Does price stability contribute to long-term economic growth? That's the question more than 100 economists from around the world discussed at the St. Louis Fed's twentieth annual Economic Policy Conference, held Oct. 26-27 at the Bank.
The conference featured seven papers on the topic, as well as discussions of them by other economists.
The proceedings from this fall's conference will be published in the Review this spring. If you would like a copy when it becomes available, or if you would like a copy of last year's conference issue, please call Debbie Dawe of our Public Affairs Office at (314) 444-8809.
He hasn't had a thing done to his appearance in nearly 70 years, but Ben Franklin, whose face graces the $100 bill, will be spruced up and sent out to banks nationwide in early 1996.
The currency redesign is far from just cosmetic, according to the Treasury Department, which will issue modified versions of other denominations in later years. The real reason for the change is to stem counterfeiting efforts, which have become increasingly sophisticated, thanks to technological improvements, such as color copiers, printers and scanners. While retaining the same basic size, color and texture, the redesigned notes will feature a larger portrait that is placed off-center, a watermark and ink that changes from green to black when viewed from different angles. The old series will continue to be honored at full face value, with the new series phased in as notes are returned to the Fed.
Because the currency redesign is the first major one since 1928, the St. Louis Fed distributed information about the new features and held educational seminars for bankers in November.
With a seemingly never-ending string of indicators out there, tracking economic data can be difficult. And the job's made even tougher when you consider, as two recent issues of National Economic Trends encourage us to, that the numbers cannot always be taken at face value.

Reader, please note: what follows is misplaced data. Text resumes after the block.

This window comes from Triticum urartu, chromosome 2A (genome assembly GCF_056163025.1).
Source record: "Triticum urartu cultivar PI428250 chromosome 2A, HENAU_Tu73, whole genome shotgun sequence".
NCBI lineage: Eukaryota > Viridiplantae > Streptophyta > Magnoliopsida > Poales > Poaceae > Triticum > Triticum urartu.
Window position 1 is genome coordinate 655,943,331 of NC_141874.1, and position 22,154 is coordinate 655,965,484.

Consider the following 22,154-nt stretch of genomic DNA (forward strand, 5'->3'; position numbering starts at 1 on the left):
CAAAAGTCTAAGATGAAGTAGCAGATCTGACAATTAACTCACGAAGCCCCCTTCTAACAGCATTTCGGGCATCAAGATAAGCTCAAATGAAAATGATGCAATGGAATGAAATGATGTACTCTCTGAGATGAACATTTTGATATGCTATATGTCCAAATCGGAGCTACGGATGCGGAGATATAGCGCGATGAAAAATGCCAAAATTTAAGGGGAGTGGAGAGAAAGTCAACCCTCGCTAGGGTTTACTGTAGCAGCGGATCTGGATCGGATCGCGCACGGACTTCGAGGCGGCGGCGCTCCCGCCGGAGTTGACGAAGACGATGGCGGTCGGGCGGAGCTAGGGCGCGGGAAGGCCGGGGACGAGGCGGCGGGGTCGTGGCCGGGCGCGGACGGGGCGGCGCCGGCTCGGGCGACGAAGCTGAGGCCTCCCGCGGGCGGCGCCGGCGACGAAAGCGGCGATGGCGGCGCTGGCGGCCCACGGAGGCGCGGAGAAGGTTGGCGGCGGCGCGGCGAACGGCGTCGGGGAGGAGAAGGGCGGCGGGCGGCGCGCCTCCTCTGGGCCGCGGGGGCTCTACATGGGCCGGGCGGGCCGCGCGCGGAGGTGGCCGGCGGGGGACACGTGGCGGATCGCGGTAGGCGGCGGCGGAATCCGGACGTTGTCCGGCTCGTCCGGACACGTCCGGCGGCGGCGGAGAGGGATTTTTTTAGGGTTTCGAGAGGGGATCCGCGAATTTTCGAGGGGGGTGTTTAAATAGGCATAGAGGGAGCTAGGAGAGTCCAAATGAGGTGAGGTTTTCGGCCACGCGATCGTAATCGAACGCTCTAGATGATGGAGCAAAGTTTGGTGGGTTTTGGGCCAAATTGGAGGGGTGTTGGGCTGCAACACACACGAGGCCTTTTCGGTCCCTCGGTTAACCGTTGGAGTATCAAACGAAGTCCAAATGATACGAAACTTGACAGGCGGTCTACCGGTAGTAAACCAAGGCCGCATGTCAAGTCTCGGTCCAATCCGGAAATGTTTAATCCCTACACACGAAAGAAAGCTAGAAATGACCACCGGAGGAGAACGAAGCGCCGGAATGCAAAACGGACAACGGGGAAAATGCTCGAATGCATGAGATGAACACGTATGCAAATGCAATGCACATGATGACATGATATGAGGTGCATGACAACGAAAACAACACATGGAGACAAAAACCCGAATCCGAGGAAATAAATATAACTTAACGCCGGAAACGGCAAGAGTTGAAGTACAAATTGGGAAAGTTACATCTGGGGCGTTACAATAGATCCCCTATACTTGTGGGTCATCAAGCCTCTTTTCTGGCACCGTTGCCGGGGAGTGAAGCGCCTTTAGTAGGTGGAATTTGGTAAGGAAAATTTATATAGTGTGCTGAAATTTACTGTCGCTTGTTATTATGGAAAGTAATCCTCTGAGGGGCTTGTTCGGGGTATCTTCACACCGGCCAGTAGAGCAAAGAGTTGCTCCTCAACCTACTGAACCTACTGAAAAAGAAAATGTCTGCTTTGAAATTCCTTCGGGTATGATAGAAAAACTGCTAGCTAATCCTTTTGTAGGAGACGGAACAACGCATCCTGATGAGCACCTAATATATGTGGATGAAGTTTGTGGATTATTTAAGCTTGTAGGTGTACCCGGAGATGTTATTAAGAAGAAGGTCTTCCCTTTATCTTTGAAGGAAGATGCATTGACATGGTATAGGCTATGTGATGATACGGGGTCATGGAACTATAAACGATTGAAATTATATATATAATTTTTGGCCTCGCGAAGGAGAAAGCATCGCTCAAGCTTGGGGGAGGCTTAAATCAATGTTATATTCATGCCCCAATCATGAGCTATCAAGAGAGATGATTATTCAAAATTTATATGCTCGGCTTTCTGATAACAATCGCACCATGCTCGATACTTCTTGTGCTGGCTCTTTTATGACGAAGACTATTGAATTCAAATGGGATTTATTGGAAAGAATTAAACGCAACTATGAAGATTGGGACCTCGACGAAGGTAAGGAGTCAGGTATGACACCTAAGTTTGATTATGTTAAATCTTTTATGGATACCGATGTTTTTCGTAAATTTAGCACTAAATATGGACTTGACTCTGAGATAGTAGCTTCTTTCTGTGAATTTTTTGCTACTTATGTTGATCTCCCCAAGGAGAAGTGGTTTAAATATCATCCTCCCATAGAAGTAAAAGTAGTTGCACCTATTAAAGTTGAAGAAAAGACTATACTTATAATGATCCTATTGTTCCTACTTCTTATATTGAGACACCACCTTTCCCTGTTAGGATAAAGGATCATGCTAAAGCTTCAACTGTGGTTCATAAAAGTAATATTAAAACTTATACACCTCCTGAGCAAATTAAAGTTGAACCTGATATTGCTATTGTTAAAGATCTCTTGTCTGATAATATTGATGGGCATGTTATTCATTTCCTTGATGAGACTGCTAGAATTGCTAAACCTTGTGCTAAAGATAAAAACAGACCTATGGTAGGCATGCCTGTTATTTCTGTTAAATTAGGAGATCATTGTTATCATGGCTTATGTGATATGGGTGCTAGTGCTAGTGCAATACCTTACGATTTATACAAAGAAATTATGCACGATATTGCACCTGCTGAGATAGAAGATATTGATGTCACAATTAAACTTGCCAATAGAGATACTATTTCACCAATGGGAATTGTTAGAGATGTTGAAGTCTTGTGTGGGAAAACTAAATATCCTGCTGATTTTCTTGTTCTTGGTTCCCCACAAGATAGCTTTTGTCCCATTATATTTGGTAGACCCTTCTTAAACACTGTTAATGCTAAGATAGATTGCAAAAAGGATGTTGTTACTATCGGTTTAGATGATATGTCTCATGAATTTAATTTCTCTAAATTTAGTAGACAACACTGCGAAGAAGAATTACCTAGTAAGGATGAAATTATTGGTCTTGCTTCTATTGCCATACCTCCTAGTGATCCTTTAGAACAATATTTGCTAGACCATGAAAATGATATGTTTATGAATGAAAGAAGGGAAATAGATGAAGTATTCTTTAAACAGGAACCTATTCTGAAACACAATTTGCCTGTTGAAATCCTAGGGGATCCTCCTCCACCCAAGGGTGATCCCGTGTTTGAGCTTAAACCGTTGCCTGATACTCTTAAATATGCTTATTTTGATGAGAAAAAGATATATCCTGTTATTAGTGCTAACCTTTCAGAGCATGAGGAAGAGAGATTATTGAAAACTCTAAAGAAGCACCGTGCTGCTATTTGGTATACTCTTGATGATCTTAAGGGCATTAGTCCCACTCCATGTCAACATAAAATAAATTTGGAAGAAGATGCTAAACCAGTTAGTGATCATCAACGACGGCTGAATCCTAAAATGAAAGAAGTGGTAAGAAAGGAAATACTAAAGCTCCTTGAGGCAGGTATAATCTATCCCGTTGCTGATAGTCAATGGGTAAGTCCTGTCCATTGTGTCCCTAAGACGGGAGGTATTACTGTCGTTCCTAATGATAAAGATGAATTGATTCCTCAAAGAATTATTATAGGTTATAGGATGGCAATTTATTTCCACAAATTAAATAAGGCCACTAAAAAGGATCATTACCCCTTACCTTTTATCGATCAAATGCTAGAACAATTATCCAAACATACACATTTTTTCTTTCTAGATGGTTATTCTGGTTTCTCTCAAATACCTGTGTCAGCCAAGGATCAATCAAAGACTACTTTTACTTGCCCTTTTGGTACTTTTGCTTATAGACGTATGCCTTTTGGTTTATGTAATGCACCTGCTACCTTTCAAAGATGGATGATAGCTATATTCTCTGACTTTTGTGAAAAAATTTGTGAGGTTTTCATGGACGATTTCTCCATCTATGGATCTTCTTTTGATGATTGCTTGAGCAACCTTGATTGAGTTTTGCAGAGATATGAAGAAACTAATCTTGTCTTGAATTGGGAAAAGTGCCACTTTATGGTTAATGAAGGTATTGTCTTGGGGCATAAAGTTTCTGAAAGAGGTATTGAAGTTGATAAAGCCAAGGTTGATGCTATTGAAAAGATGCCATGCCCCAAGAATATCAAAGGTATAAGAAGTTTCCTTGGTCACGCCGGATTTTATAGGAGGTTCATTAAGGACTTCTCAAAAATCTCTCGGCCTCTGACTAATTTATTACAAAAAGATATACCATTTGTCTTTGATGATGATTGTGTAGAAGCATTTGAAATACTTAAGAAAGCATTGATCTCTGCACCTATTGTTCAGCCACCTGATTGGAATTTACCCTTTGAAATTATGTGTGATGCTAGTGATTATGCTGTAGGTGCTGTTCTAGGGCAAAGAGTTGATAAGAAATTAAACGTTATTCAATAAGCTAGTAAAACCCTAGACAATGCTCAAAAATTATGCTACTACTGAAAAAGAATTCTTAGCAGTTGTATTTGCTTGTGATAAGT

In the August issue of NET, St. Louis Fed economist Alton Gilbert addresses the problem of data revisions. Because economic statistics like payroll employment are often revised quite substantially, data for the most recent months can be misleading. "Given the size of these revisions, how can you use an indicator like payroll employment to gauge trends in the economy?"
Gilbert asks. Gilbert says a safer course is to derive an economic outlook from more than just the latest numbers, which are based on incomplete information.
Fed economist Donald Allen, writing in the September issue of NET, says a similar problem occurs when data have not been seasonally adjusted. According to Allen, weather, scheduled plant shutdowns and holiday periods all can cause production indexes to skitter.
Factoring out the seasonal fluctuations by using statistical models captures a clearer picture of the economy's health, Allen says, even if it creates less-than perfect estimates. "Most economists believe such imprecision is a reasonable sacrifice to reveal underlying trends in the data," he says.
For a copy of either issue of NET, or any of our other statistical publications, call Debbie Dawe of our Public Affairs Office at (314) 444-8809.
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